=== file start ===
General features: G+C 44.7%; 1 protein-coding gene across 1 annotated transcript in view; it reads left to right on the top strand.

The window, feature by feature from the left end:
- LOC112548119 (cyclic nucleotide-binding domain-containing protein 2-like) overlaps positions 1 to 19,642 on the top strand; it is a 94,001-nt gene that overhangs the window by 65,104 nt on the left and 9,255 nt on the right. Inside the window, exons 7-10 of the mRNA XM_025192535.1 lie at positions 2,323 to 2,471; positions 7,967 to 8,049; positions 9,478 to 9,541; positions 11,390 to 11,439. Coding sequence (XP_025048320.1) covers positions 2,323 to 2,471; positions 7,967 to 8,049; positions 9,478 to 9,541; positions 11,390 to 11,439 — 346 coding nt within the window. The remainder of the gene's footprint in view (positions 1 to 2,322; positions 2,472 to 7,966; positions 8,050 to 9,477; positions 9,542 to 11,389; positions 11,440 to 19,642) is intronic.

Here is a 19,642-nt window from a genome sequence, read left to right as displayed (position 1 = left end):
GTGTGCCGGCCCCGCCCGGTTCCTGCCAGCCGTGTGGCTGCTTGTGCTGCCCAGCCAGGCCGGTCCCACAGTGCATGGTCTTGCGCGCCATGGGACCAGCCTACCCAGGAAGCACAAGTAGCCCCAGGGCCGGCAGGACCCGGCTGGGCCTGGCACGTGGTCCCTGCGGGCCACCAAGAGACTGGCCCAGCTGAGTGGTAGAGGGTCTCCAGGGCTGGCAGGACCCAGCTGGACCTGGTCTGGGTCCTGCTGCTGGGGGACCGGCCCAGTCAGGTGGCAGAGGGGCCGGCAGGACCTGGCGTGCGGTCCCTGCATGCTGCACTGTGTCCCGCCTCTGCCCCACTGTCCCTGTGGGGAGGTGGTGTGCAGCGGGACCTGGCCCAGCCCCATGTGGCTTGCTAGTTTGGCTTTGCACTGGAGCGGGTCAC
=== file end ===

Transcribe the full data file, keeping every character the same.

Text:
General features: G+C 44.7%; 1 protein-coding gene across 1 annotated transcript in view; it reads left to right on the top strand.

The window, feature by feature from the left end:
- LOC112548119 (cyclic nucleotide-binding domain-containing protein 2-like) overlaps positions 1 to 19,642 on the top strand; it is a 94,001-nt gene that overhangs the window by 65,104 nt on the left and 9,255 nt on the right. Inside the window, exons 7-10 of the mRNA XM_025192535.1 lie at positions 2,323 to 2,471; positions 7,967 to 8,049; positions 9,478 to 9,541; positions 11,390 to 11,439. Coding sequence (XP_025048320.1) covers positions 2,323 to 2,471; positions 7,967 to 8,049; positions 9,478 to 9,541; positions 11,390 to 11,439 — 346 coding nt within the window. The remainder of the gene's footprint in view (positions 1 to 2,322; positions 2,472 to 7,966; positions 8,050 to 9,477; positions 9,542 to 11,389; positions 11,440 to 19,642) is intronic.

Here is a 19,642-nt window from a genome sequence, read left to right as displayed (position 1 = left end):
GTGTGCCGGCCCCGCCCGGTTCCTGCCAGCCGTGTGGCTGCTTGTGCTGCCCAGCCAGGCCGGTCCCACAGTGCATGGTCTTGCGCGCCATGGGACCAGCCTACCCAGGAAGCACAAGTAGCCCCAGGGCCGGCAGGACCCGGCTGGGCCTGGCACGTGGTCCCTGCGGGCCACCAAGAGACTGGCCCAGCTGAGTGGTAGAGGGTCTCCAGGGCTGGCAGGACCCAGCTGGACCTGGTCTGGGTCCTGCTGCTGGGGGACCGGCCCAGTCAGGTGGCAGAGGGGCCGGCAGGACCTGGCGTGCGGTCCCTGCATGCTGCACTGTGTCCCGCCTCTGCCCCACTGTCCCTGTGGGGAGGTGGTGTGCAGCGGGACCTGGCCCAGCCCCATGTGGCTTGCTAGTTTGGCTTTGCACTGGAGCGGGTCAC